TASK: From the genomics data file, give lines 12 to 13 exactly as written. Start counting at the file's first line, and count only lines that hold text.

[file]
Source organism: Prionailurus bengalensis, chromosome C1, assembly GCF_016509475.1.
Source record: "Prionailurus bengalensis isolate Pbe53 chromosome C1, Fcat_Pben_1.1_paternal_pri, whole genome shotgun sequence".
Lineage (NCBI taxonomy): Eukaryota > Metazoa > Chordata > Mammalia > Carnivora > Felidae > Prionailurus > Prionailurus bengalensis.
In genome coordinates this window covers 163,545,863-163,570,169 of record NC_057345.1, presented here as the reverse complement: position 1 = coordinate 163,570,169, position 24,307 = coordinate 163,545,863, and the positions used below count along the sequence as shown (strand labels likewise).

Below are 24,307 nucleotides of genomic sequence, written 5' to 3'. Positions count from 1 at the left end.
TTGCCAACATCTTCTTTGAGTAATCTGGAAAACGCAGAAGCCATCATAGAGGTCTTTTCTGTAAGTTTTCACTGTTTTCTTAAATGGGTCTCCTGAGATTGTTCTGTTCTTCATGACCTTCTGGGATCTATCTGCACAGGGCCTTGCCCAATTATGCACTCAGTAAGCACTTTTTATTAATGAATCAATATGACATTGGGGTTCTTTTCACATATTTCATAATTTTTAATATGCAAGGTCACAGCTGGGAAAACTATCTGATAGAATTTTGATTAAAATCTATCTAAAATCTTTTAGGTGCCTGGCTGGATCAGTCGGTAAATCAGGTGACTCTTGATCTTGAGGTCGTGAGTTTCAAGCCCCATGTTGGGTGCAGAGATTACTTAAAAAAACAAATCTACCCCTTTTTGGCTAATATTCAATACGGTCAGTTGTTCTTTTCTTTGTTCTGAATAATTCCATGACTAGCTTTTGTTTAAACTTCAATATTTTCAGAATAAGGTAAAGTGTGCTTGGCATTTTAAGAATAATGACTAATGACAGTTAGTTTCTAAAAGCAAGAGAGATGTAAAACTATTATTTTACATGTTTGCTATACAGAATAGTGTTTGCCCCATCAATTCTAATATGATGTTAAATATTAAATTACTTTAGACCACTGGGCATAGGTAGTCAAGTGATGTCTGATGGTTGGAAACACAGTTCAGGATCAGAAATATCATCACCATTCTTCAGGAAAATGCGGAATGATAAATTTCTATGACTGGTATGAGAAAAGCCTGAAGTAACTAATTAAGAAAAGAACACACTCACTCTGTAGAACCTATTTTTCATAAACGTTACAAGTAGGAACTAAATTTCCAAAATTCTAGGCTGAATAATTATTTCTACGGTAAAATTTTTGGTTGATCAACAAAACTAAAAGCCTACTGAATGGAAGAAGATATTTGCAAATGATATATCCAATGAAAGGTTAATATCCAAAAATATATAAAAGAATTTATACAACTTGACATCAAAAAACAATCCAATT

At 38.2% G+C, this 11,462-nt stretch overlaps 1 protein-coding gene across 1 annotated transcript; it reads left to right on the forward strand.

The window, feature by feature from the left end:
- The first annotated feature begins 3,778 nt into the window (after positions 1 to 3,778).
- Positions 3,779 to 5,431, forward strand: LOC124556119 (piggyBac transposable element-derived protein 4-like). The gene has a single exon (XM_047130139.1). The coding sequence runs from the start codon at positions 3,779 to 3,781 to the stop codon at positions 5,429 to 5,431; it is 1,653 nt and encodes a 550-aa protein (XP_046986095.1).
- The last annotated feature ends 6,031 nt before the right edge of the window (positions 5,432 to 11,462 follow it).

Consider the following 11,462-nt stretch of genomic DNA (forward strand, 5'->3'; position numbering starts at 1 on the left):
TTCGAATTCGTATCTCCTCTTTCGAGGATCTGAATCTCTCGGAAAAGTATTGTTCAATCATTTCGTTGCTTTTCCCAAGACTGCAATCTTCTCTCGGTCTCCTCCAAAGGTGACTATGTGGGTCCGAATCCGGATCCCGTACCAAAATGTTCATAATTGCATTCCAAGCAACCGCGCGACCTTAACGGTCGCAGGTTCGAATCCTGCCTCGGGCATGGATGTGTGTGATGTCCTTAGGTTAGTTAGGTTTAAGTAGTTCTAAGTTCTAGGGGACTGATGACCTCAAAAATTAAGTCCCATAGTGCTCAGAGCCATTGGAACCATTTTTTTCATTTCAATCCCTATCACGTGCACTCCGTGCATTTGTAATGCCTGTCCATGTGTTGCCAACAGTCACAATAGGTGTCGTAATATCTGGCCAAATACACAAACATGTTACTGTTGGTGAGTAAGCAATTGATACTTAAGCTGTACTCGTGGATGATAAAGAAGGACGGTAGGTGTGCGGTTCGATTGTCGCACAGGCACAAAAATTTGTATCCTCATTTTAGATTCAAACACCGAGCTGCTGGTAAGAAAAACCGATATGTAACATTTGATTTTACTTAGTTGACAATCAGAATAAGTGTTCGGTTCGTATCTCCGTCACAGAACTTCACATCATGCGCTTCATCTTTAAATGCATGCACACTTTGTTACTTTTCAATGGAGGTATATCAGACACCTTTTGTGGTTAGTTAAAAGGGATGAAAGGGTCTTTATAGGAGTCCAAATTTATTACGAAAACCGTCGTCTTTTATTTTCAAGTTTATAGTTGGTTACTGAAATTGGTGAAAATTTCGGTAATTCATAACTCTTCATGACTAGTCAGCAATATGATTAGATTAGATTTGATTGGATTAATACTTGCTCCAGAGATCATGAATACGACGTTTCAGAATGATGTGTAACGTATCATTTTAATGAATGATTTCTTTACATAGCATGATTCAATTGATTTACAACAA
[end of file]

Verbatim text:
Consider the following 11,462-nt stretch of genomic DNA (forward strand, 5'->3'; position numbering starts at 1 on the left):
TTCGAATTCGTATCTCCTCTTTCGAGGATCTGAATCTCTCGGAAAAGTATTGTTCAATCATTTCGTTGCTTTTCCCAAGACTGCAATCTTCTCTCGGTCTCCTCCAAAGGTGACTATGTGGGTCCGAATCCGGATCCCGTACCAAAATGTTCATAATTGCATTCCAAGCAACCGCGCGACCTTAACGGTCGCAGGTTCGAATCCTGCCTCGGGCATGGATGTGTGTGATGTCCTTAGGTTAGTTAGGTTTAAGTAGTTCTAAGTTCTAGGGGACTGATGACCTCAAAAATTAAGTCCCATAGTGCTCAGAGCCATTGGAACCATTTTTTTCATTTCAATCCCTATCACGTGCACTCCGTGCATTTGTAATGCCTGTCCATGTGTTGCCAACAGTCACAATAGGTGTCGTAATATCTGGCCAAATACACAAACATGTTACTGTTGGTGAGTAAGCAATTGATACTTAAGCTGTACTCGTGGATGATAAAGAAGGACGGTAGGTGTGCGGTTCGATTGTCGCACAGGCACAAAAATTTGTATCCTCATTTTAGATTCAAACACCGAGCTGCTGGTAAGAAAAACCGATATGTAACATTTGATTTTACTTAGTTGACAATCAGAATAAGTGTTCGGTTCGTATCTCCGTCACAGAACTTCACATCATGCGCTTCATCTTTAAATGCATGCACACTTTGTTACTTTTCAATGGAGGTATATCAGACACCTTTTGTGGTTAGTTAAAAGGGATGAAAGGGTCTTTATAGGAGTCCAAATTTATTACGAAAACCGTCGTCTTTTATTTTCAAGTTTATAGTTGGTTACTGAAATTGGTGAAAATTTCGGTAATTCATAACTCTTCATGACTAGTCAGCAATATGATTAGATTAGATTTGATTGGATTAATACTTGCTCCAGAGATCATGAATACGACGTTTCAGAATGATGTGTAACGTATCATTTTAATGAATGATTTCTTTACATAGCATGATTCAATTGATTTACAACAA